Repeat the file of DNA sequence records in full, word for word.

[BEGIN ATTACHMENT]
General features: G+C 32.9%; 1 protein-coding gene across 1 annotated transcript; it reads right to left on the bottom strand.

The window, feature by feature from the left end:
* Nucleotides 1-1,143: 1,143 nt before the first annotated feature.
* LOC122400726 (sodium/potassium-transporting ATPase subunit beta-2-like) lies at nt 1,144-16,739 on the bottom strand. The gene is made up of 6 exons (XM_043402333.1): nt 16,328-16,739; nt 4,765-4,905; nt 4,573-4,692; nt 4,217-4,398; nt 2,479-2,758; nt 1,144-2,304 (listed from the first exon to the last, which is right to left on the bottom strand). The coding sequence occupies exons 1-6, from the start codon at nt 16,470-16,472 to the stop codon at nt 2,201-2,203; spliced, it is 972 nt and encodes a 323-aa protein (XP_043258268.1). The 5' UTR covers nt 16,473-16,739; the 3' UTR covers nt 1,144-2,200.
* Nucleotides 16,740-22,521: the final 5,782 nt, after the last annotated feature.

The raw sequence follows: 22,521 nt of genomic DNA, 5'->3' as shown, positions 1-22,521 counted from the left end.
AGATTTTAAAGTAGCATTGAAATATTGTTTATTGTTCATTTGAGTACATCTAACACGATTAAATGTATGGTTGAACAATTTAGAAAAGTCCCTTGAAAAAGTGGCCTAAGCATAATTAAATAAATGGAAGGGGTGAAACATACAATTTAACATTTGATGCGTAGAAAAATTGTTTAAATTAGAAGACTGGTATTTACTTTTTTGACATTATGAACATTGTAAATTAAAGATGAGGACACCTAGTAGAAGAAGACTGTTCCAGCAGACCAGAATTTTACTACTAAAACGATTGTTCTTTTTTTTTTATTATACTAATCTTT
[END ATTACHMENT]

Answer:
General features: G+C 32.9%; 1 protein-coding gene across 1 annotated transcript; it reads right to left on the bottom strand.

The window, feature by feature from the left end:
* Nucleotides 1-1,143: 1,143 nt before the first annotated feature.
* LOC122400726 (sodium/potassium-transporting ATPase subunit beta-2-like) lies at nt 1,144-16,739 on the bottom strand. The gene is made up of 6 exons (XM_043402333.1): nt 16,328-16,739; nt 4,765-4,905; nt 4,573-4,692; nt 4,217-4,398; nt 2,479-2,758; nt 1,144-2,304 (listed from the first exon to the last, which is right to left on the bottom strand). The coding sequence occupies exons 1-6, from the start codon at nt 16,470-16,472 to the stop codon at nt 2,201-2,203; spliced, it is 972 nt and encodes a 323-aa protein (XP_043258268.1). The 5' UTR covers nt 16,473-16,739; the 3' UTR covers nt 1,144-2,200.
* Nucleotides 16,740-22,521: the final 5,782 nt, after the last annotated feature.

The raw sequence follows: 22,521 nt of genomic DNA, 5'->3' as shown, positions 1-22,521 counted from the left end.
AGATTTTAAAGTAGCATTGAAATATTGTTTATTGTTCATTTGAGTACATCTAACACGATTAAATGTATGGTTGAACAATTTAGAAAAGTCCCTTGAAAAAGTGGCCTAAGCATAATTAAATAAATGGAAGGGGTGAAACATACAATTTAACATTTGATGCGTAGAAAAATTGTTTAAATTAGAAGACTGGTATTTACTTTTTTGACATTATGAACATTGTAAATTAAAGATGAGGACACCTAGTAGAAGAAGACTGTTCCAGCAGACCAGAATTTTACTACTAAAACGATTGTTCTTTTTTTTTTATTATACTAATCTTT